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The key defensive player added by the Cowboys that most aren’t thinking about

We doubt you were thinking of this player for the Cowboys.

NFL: Dallas Cowboys at New York Giants Robert Deutsch-USA TODAY Sports

The offseason was a defense intensive one for the Dallas Cowboys. While offense will depend on the health of Dak Prescott and the offensive line players who were all on IR at the end of last season, the dismal performance in trying to stop the other teams in 2020 became a major concern. The team quickly ended Mike Nolan’s time and hired Dan Quinn to right this ship. Understanding that it was not just X’s and O’s that led to the issues, the front office went hard at bringing in new blood for him to coach, both in free agency and the draft. We all know that Prescott is the single-most important player for this team. But of the eight draftees and five free agents added to the defense this offseason, who is the most important one?

This is just an opinion, of course, but looking back at what ailed Dallas last season, the answer here is 1-tech Quinton Bohanna.

Yes, a sixth-rounder at a position that, along with safety, the team has consistently neglected. And given his draft status, that really didn’t change. However, probably due to Quinn’s influence, Bohanna is not the typical 3-tech that the team has not been shy about acquiring. He is a big, 327-pound run-stuffer who offers some real hope that the interior of the line will not be exploited by other teams. Because it was the run defense’s failures that really made the Cowboys so bad at stopping opponents. It led to early deficits on the scoreboard and allowed the other team to control the ball far too much.

We all see last year’s defense as one of the worst in the league, but that was almost all because of the failures against the run. Dallas was the second-worst team in stopping opponents on the ground, ahead of only the Houston Texans, another study in futility from last year. That was what made things look so bad for Dallas. It may surprise you to know that they were the eleventh best team in yards allowed passing. The porous run defense was why they were the tenth worst team overall in yards allowed. When a team is putting up big numbers on the ground, they also don’t have to pass as much. While the overall 6-10 record may have been mostly about the three quarterbacks that tried to fill in for Prescott after he went down, the inability to stop the run played a big role as well, especially in the 1-3 start to the season while Prescott was still healthy and putting up some huge numbers. He just found himself down early and had to play from behind all the time. Those early scores by the opponents have a lot to do with how they were able to run at will.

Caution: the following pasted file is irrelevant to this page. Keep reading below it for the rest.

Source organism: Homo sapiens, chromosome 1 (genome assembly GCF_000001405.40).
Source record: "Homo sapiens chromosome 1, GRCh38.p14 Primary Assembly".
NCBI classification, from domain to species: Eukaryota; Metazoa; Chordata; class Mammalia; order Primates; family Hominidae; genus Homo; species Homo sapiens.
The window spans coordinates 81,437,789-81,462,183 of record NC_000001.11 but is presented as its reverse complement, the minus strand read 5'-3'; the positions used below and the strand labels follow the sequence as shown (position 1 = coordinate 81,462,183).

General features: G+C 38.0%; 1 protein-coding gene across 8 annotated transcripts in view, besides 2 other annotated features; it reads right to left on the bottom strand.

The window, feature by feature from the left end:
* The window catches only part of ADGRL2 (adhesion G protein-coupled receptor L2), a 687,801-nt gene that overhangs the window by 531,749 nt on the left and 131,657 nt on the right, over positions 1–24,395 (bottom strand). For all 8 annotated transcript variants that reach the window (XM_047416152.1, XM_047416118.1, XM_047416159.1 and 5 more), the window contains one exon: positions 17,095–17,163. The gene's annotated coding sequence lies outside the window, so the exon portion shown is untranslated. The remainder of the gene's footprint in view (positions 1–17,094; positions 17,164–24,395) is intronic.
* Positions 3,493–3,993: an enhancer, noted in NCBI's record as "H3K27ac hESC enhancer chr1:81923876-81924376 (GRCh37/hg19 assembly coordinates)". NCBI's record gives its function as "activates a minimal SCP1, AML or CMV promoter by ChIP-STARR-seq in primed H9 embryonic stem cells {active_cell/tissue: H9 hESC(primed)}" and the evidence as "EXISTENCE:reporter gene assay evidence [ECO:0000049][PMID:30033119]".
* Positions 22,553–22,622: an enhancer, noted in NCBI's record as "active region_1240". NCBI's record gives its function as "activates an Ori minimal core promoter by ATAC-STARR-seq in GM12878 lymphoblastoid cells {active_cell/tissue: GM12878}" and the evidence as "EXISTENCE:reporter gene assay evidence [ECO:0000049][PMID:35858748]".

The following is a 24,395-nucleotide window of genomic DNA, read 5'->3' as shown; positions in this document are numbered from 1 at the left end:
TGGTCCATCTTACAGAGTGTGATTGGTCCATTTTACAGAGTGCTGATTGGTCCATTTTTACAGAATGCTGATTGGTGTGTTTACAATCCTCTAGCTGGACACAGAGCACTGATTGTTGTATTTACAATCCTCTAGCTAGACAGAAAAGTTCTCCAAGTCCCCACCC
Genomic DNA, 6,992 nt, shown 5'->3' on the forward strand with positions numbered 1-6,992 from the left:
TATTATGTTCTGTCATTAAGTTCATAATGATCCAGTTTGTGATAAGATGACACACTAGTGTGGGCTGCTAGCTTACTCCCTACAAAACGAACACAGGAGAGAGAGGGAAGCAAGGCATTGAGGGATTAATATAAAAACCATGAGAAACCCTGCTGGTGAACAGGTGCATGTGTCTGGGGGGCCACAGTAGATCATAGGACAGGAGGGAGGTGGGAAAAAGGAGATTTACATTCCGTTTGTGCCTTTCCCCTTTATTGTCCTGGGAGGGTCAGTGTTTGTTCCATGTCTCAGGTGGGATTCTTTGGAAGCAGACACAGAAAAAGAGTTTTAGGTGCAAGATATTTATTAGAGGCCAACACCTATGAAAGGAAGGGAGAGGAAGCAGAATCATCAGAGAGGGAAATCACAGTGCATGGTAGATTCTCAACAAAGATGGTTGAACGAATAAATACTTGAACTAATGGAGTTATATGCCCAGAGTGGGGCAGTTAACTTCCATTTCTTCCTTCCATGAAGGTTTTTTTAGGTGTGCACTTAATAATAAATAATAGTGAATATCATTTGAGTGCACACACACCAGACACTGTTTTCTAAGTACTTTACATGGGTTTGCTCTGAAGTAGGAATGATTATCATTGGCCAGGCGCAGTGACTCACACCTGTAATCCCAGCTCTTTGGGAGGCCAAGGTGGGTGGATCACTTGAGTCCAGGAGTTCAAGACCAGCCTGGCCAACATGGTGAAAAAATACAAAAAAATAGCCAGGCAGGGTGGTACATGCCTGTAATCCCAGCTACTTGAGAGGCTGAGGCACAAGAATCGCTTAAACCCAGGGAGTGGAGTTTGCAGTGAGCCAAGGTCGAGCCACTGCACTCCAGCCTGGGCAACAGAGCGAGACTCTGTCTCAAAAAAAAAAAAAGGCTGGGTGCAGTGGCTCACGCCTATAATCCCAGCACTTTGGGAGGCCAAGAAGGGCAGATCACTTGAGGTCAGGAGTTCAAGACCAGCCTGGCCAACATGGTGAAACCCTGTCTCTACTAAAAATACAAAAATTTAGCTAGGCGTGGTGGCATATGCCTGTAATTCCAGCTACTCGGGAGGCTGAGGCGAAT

In those first four games, the Cowboys’ run defense gave up 153, 113, 117, and a staggering 307 yards against the Cleveland Browns. Only against the Seattle Seahawks did Dallas, with star Ezekiel Elliott, outrush the opponent. While passing is where most NFL teams pile up yards and points, being able to run the ball successfully on early downs is important in controlling the flow of the game and the eventual outcome. In the case of the Cowboys, it was not so much about the other team establishing the run as their own inability to stop it.

Much has been made about the failures of the linebackers last year, but at least part of that was due to the defensive line not doing a good job of keeping them clean. Arguably, that was the biggest thing on the field, if you put the often evident confusion during games on the coaching in practices. And the team was frankly short-handed at DT after Trysten Hill was lost to injury. That left Antwaun Woods and then-rookie Neville Gallimore starting, with Justin Hamilton and Eli Ankou as the backups/rotational players. Gallimore improved through the season, but was struggling a bit in the early going. Woods has since been released by the team.

None of them are the kind of big body space eater that Bohanna should be. His addition to the defense should keep teams from gashing them up the middle on early downs and make the job of the linebackers, including additions Micah Parsons, Jabril Cox, and Keanu Neal, much easier.

Of course, Bohanna is not a three-down player. The team will want him off the field for passing downs. His role is likely to be there on first down and short-yardage situations, with players more suited to getting after the passer replacing him on most second and third downs. If the Cowboys get some big early leads, as we hope, he will not see the field much at all as the opponents go more and more to the pass to try and catch up.

Despite that, having Bohanna on the field early in the game for early downs will be a major factor in keeping the opponents from running the ball and make moving the chains harder. That is exactly what the defense needs. And so far, Dan Quinn is giving us hints that DT play is very important to him.

Bohanna may never get flashy stats. He will probably see the field for a low percentage of the defensive snaps. But his ability to stuff the run will be crucial in setting the tone for this defense. It can allow the Cowboys to dictate the flow of the game and stop the bleeding on the ground. That will make a huge difference, and while others will get the glory, he will be the key new player if Dallas gets things turned around on D.

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